So, how do you find happy chicken eggs? Find a local farmer! Some small grocery stores carry "farm fresh brown eggs" from locals. Here in Athens we have them at the farmers' market, the health food store, a beauty parlor, and the drive thru coffee stand, just to name a few places. Find out where your eggs are coming from, don't just trust the package. It's best if you can form a personal relationship with your egg supplier so you truly know you can trust him/her.

Of course, you could start raising chickens yourself! It's not as crazy as it sounds. Lots of people are doing it these days, and we plan to as well once we find a place with more land. Check your local library for books on raising happy chickens. :)

Why I'm Always Hatin' on Sugar...Plus, Healthy Ice Cream

Our version of icecream is simply blended frozen bananas. This particular concoction is two frozen bananas and about a half a cup of blueberries.

The bananas are what give it the ice cream texture but any other fruit can be added for different flavors. Get crazy and add some spinach in there. You won't be able to taste it.

Don't forget to peel the bananas before you freeze them. Just trust me on this.

Does Evie know this is not "real" icecream? Heck no, and she loves it. Am I saying she will never get "real" icecream? No. I hate to break it to ya, but that crap on the grocery store shelves is not real icecream either. Take a look at the ingredients.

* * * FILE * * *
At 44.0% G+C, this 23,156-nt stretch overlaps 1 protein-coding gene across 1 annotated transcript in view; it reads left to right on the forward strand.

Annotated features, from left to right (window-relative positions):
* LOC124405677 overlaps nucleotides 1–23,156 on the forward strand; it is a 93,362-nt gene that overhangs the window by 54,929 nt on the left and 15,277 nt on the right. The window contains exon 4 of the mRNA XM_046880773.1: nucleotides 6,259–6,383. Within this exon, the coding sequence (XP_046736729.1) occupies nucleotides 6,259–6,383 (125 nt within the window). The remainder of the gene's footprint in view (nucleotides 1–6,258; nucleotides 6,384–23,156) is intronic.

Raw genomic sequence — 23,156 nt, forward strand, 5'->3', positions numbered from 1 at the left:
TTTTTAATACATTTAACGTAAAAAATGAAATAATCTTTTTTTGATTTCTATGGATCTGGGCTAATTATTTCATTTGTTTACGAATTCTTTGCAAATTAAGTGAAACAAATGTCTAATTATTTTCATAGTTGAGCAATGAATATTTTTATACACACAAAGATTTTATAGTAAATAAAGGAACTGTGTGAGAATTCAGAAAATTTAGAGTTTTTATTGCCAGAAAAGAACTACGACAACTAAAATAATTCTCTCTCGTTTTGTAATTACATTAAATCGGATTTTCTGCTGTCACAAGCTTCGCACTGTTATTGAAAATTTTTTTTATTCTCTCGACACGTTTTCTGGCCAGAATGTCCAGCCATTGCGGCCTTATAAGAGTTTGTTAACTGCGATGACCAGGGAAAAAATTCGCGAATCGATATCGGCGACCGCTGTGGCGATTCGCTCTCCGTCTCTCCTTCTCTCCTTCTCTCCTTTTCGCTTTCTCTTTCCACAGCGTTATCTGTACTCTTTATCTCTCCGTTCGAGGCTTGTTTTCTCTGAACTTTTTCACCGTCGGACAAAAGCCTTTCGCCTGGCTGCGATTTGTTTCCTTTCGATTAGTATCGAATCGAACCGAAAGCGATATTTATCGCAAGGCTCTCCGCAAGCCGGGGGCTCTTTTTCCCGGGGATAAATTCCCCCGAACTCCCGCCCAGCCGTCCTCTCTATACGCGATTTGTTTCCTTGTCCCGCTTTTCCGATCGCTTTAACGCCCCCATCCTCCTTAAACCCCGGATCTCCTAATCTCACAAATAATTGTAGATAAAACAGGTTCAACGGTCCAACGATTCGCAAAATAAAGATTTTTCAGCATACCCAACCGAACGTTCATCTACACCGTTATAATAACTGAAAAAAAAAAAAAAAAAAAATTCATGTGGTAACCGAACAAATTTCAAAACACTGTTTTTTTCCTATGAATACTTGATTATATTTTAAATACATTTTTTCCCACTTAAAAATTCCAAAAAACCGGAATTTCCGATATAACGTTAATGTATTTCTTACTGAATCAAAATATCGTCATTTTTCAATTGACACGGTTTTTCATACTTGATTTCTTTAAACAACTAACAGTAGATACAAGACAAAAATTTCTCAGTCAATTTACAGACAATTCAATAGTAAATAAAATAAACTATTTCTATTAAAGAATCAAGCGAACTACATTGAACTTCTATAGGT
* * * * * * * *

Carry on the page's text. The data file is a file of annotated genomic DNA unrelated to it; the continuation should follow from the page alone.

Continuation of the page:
When she gets older we will have real homemade icecream. Why not now? What's the big deal about letting her eat sugary snacks?

We all learn our taste preferences. Taste buds are trainable. If I give Evie really sweet things at this age, she will develop a sweet tooth. The longer I can hold her off from tasting things like whipped cream, cookies, cake, etc. the more likely it is she will find the these things to be too sweet. Same thing with whole wheat stuff...I hope the day she tastes white bread she thinks "Ewww it's so mushy and bland!"

Her dad and I both have major food addictions and we have both struggled with our weight our entire lives. I was very obese from about 2nd grade through high school. I remember the humiliation of shopping and not being able to find clothes that fit, being twice the size of all my classmates, and feeling like everyone was staring at me and keeping track of how much I was eating at lunch. We only had gym 3 days a week in elementary school and I would lie awake every night before gym and worry. Sometimes I cried. I hated my body and I was mortified to have people look at me while I tried to maneuver it. I also remember devouring sweets as a way to deal with my feelings. It breaks my heart to look back at myself in those days.

I'm not saying you can't be fat and happy or fat and healthy or fat and sexy, because you definitely can. But I wasn't.

I want Evie to be healthy and enjoy nutritious foods for all the obvious reasons, but I also don't want her to ever feel like I did as a fat kid. I don't want her to grow up to struggle daily with "I want to eat that but I shouldn't." I want her to love and enjoy her body.

She already has genetics against her. She comes from a family of overweight over-eaters. I don't know how much of that is inherited and how much is learned, but I'm going to do everything I can to help her have a healthy relationship with food.